Spotlight: The Ross Sea

The news this past week was victorious. A coalition of twenty-four nations and the European Union declared one and a half million square kilometers of sea around Antarctica, known as the Ross Sea, as protected area. Of that, over one million square kilometers will be set aside as a no-take “general protection zone,” where fishing will be prohibited.


The Ross Sea may be remote for humans, but it’s critically important to the health of the world’s oceans. In 2008, researchers determined the Ross Sea to be “the most pristine piece of the ocean left on Earth.”

The Guardian notes:

“The Antarctic protections had been urgently sought because of the importance of the Southern Ocean to the world’s natural resources. For example, scientists have estimated that the Southern Ocean produces about three-quarters of the nutrients that sustain life in the rest of the world’s oceans. The region is also home to most of the world’s penguins and whales.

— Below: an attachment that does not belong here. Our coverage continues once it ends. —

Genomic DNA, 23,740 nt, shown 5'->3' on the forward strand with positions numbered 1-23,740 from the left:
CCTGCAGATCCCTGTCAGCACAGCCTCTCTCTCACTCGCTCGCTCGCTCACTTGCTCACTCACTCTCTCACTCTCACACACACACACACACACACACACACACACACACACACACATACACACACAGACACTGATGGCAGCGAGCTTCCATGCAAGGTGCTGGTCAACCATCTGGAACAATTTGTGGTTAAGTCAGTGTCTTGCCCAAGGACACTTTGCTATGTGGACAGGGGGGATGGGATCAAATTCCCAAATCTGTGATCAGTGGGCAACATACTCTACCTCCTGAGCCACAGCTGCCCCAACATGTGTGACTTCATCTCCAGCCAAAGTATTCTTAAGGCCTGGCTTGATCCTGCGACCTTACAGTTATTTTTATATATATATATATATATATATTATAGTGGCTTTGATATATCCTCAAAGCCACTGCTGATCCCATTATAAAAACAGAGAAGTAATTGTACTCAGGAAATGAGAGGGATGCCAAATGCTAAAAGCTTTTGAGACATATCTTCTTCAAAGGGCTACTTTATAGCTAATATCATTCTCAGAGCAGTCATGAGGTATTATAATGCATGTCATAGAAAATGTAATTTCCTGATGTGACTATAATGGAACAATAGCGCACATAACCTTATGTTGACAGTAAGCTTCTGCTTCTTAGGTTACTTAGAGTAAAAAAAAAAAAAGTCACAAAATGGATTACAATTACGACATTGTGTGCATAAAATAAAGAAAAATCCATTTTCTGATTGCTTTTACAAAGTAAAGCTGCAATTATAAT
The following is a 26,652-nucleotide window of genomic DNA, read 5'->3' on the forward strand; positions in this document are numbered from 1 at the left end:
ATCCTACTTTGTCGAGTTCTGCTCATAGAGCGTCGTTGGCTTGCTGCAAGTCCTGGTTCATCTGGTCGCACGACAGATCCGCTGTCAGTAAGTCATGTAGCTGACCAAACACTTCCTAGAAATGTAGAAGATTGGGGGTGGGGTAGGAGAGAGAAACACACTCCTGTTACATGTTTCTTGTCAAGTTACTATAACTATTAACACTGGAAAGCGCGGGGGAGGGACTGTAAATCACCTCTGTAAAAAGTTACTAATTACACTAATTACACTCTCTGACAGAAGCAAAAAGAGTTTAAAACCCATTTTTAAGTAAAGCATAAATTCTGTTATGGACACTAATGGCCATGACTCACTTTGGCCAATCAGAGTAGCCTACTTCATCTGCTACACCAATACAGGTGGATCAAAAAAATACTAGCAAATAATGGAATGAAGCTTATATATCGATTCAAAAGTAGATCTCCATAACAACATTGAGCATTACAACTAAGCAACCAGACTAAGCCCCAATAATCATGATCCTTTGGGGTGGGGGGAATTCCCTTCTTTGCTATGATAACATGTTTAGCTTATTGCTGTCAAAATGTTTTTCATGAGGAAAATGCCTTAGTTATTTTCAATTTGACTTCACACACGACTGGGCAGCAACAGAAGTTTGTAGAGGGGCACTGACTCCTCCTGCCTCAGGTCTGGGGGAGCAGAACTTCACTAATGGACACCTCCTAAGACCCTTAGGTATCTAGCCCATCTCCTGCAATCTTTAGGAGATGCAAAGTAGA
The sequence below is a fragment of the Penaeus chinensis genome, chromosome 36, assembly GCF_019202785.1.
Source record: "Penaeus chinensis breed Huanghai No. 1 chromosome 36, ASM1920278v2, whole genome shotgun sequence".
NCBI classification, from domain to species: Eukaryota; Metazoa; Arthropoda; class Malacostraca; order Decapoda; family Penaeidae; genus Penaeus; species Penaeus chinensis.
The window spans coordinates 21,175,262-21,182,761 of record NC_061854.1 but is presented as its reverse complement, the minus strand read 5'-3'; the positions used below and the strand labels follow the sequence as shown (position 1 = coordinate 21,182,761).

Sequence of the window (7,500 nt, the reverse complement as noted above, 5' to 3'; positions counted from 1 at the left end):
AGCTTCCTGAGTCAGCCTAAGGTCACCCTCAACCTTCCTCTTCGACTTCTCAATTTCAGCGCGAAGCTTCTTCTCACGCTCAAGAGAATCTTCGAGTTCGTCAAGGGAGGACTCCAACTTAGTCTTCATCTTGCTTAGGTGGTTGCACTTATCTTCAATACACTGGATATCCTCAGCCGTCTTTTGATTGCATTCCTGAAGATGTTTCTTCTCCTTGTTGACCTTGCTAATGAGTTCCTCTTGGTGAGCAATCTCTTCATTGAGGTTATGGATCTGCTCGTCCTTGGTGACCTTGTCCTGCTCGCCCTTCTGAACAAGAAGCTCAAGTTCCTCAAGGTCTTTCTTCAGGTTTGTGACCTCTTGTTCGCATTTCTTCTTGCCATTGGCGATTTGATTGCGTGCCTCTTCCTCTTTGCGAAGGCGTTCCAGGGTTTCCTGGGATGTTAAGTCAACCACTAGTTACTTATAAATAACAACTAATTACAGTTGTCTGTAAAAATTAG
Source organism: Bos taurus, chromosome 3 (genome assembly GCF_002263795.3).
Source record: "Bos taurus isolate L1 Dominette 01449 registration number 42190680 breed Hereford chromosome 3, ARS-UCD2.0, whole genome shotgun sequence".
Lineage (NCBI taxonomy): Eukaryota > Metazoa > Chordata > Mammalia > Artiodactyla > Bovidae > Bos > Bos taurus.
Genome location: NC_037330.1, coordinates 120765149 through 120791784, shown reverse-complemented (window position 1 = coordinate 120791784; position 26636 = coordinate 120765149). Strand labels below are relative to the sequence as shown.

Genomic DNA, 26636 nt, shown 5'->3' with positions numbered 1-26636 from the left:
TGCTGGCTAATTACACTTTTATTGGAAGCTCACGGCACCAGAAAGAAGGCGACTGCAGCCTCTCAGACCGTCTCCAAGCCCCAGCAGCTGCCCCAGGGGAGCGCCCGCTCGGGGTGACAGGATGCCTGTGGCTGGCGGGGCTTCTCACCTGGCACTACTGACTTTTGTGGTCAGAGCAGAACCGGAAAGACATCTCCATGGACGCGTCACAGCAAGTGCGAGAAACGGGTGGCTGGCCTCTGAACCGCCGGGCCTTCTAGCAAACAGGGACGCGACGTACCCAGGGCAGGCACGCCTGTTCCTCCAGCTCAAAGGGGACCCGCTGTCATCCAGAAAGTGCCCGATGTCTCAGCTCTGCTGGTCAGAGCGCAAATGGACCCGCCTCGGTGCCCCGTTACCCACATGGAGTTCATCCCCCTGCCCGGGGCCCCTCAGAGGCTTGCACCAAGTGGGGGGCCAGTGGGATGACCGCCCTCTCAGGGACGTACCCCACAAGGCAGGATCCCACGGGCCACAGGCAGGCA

The Ross Sea is a deep bay in the Southern Ocean that many scientists consider to be the last intact marine ecosystem on Earth – a living laboratory ideally suited for investigating life in the Antarctic and how climate change is affecting the planet.”

National Geographic notes:

“South of New Zealand and deep in the Southern (or Antarctic) Ocean, the 1.9 million square-mile Ross Sea is sometimes called the “Last Ocean” because it is largely untouched by humans. Its nutrient-rich waters are the most productive in the Antarctic, leading to huge plankton and krill blooms that support vast numbers of fish, seals, penguins, and whales.”


Conservationists around the globe hailed the designation of this area, which is now the world’s largest marine protected area.

“This landmark decision represents the first time that nations have agreed to protect a huge area of the ocean that lies beyond the jurisdiction of any individual country and shows that CCAMLR takes its role as protector of Antarctic waters seriously.” –Andrea Kavanagh, director of Antarctic and Southern Ocean work for the Pew Charitable Trusts


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